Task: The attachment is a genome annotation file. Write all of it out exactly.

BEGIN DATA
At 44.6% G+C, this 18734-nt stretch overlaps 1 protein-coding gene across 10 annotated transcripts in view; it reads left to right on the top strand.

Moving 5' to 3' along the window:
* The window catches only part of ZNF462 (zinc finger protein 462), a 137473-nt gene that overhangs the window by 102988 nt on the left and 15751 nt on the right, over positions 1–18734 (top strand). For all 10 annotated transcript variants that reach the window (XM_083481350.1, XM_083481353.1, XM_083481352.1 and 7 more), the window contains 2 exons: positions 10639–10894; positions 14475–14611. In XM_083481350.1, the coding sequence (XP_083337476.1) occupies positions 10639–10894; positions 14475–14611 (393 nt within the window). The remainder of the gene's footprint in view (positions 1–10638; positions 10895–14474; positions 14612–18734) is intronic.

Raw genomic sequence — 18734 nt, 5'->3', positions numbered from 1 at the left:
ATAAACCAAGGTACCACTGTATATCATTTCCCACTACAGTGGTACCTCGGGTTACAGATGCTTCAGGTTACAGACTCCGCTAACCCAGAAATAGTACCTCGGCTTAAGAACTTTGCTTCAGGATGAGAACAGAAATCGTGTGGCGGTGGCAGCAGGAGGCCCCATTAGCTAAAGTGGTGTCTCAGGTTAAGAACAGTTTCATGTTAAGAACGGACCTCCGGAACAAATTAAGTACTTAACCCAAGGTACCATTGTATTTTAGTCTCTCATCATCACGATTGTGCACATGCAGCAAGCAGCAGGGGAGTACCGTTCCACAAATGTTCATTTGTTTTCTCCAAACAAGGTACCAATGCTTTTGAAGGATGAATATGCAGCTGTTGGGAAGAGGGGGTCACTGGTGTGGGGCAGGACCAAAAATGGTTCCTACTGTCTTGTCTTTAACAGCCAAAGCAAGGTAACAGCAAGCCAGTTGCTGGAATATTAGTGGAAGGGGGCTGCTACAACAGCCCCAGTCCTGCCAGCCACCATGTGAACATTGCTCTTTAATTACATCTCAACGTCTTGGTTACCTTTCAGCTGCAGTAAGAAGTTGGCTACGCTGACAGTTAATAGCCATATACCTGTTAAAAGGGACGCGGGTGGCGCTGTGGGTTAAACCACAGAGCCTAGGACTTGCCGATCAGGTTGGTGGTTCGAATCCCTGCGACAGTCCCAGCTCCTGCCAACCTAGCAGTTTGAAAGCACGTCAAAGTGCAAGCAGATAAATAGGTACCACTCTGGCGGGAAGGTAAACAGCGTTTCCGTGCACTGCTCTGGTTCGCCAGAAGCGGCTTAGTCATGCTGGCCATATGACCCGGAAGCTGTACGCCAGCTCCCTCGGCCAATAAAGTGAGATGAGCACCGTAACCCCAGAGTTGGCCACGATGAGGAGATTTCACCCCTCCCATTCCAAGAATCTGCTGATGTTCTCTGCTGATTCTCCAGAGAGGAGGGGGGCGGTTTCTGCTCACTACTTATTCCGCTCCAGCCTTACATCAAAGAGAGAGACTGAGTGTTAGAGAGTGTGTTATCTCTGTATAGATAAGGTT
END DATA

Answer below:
At 44.6% G+C, this 18734-nt stretch overlaps 1 protein-coding gene across 10 annotated transcripts in view; it reads left to right on the top strand.

Moving 5' to 3' along the window:
* The window catches only part of ZNF462 (zinc finger protein 462), a 137473-nt gene that overhangs the window by 102988 nt on the left and 15751 nt on the right, over positions 1–18734 (top strand). For all 10 annotated transcript variants that reach the window (XM_083481350.1, XM_083481353.1, XM_083481352.1 and 7 more), the window contains 2 exons: positions 10639–10894; positions 14475–14611. In XM_083481350.1, the coding sequence (XP_083337476.1) occupies positions 10639–10894; positions 14475–14611 (393 nt within the window). The remainder of the gene's footprint in view (positions 1–10638; positions 10895–14474; positions 14612–18734) is intronic.

Raw genomic sequence — 18734 nt, 5'->3', positions numbered from 1 at the left:
ATAAACCAAGGTACCACTGTATATCATTTCCCACTACAGTGGTACCTCGGGTTACAGATGCTTCAGGTTACAGACTCCGCTAACCCAGAAATAGTACCTCGGCTTAAGAACTTTGCTTCAGGATGAGAACAGAAATCGTGTGGCGGTGGCAGCAGGAGGCCCCATTAGCTAAAGTGGTGTCTCAGGTTAAGAACAGTTTCATGTTAAGAACGGACCTCCGGAACAAATTAAGTACTTAACCCAAGGTACCATTGTATTTTAGTCTCTCATCATCACGATTGTGCACATGCAGCAAGCAGCAGGGGAGTACCGTTCCACAAATGTTCATTTGTTTTCTCCAAACAAGGTACCAATGCTTTTGAAGGATGAATATGCAGCTGTTGGGAAGAGGGGGTCACTGGTGTGGGGCAGGACCAAAAATGGTTCCTACTGTCTTGTCTTTAACAGCCAAAGCAAGGTAACAGCAAGCCAGTTGCTGGAATATTAGTGGAAGGGGGCTGCTACAACAGCCCCAGTCCTGCCAGCCACCATGTGAACATTGCTCTTTAATTACATCTCAACGTCTTGGTTACCTTTCAGCTGCAGTAAGAAGTTGGCTACGCTGACAGTTAATAGCCATATACCTGTTAAAAGGGACGCGGGTGGCGCTGTGGGTTAAACCACAGAGCCTAGGACTTGCCGATCAGGTTGGTGGTTCGAATCCCTGCGACAGTCCCAGCTCCTGCCAACCTAGCAGTTTGAAAGCACGTCAAAGTGCAAGCAGATAAATAGGTACCACTCTGGCGGGAAGGTAAACAGCGTTTCCGTGCACTGCTCTGGTTCGCCAGAAGCGGCTTAGTCATGCTGGCCATATGACCCGGAAGCTGTACGCCAGCTCCCTCGGCCAATAAAGTGAGATGAGCACCGTAACCCCAGAGTTGGCCACGATGAGGAGATTTCACCCCTCCCATTCCAAGAATCTGCTGATGTTCTCTGCTGATTCTCCAGAGAGGAGGGGGGCGGTTTCTGCTCACTACTTATTCCGCTCCAGCCTTACATCAAAGAGAGAGACTGAGTGTTAGAGAGTGTGTTATCTCTGTATAGATAAGGTT